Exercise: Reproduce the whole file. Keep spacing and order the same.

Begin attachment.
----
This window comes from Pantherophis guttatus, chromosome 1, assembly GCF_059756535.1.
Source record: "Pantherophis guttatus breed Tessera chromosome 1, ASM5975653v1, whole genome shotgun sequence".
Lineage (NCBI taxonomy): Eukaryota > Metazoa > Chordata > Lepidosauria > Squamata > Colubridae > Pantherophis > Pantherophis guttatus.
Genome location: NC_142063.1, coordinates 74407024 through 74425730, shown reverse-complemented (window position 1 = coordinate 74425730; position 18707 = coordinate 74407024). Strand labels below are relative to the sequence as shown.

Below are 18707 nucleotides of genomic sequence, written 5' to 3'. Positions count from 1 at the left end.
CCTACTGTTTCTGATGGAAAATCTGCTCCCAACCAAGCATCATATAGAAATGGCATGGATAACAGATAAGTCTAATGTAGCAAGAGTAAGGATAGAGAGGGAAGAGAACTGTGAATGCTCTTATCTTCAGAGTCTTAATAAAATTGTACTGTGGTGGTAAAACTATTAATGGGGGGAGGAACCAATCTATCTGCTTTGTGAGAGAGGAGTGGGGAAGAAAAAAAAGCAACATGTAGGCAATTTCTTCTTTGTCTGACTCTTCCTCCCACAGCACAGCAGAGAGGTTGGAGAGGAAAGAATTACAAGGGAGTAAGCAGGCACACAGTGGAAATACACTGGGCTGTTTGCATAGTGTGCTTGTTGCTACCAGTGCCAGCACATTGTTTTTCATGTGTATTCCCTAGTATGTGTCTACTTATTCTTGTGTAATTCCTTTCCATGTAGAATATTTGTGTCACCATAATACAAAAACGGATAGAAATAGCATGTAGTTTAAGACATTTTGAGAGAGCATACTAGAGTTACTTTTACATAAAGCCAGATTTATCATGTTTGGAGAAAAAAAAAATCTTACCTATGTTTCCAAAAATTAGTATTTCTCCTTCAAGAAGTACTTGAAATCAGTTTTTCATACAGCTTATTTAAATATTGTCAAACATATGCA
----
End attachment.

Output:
This window comes from Pantherophis guttatus, chromosome 1, assembly GCF_059756535.1.
Source record: "Pantherophis guttatus breed Tessera chromosome 1, ASM5975653v1, whole genome shotgun sequence".
Lineage (NCBI taxonomy): Eukaryota > Metazoa > Chordata > Lepidosauria > Squamata > Colubridae > Pantherophis > Pantherophis guttatus.
Genome location: NC_142063.1, coordinates 74407024 through 74425730, shown reverse-complemented (window position 1 = coordinate 74425730; position 18707 = coordinate 74407024). Strand labels below are relative to the sequence as shown.

Below are 18707 nucleotides of genomic sequence, written 5' to 3'. Positions count from 1 at the left end.
CCTACTGTTTCTGATGGAAAATCTGCTCCCAACCAAGCATCATATAGAAATGGCATGGATAACAGATAAGTCTAATGTAGCAAGAGTAAGGATAGAGAGGGAAGAGAACTGTGAATGCTCTTATCTTCAGAGTCTTAATAAAATTGTACTGTGGTGGTAAAACTATTAATGGGGGGAGGAACCAATCTATCTGCTTTGTGAGAGAGGAGTGGGGAAGAAAAAAAAGCAACATGTAGGCAATTTCTTCTTTGTCTGACTCTTCCTCCCACAGCACAGCAGAGAGGTTGGAGAGGAAAGAATTACAAGGGAGTAAGCAGGCACACAGTGGAAATACACTGGGCTGTTTGCATAGTGTGCTTGTTGCTACCAGTGCCAGCACATTGTTTTTCATGTGTATTCCCTAGTATGTGTCTACTTATTCTTGTGTAATTCCTTTCCATGTAGAATATTTGTGTCACCATAATACAAAAACGGATAGAAATAGCATGTAGTTTAAGACATTTTGAGAGAGCATACTAGAGTTACTTTTACATAAAGCCAGATTTATCATGTTTGGAGAAAAAAAAAATCTTACCTATGTTTCCAAAAATTAGTATTTCTCCTTCAAGAAGTACTTGAAATCAGTTTTTCATACAGCTTATTTAAATATTGTCAAACATATGCA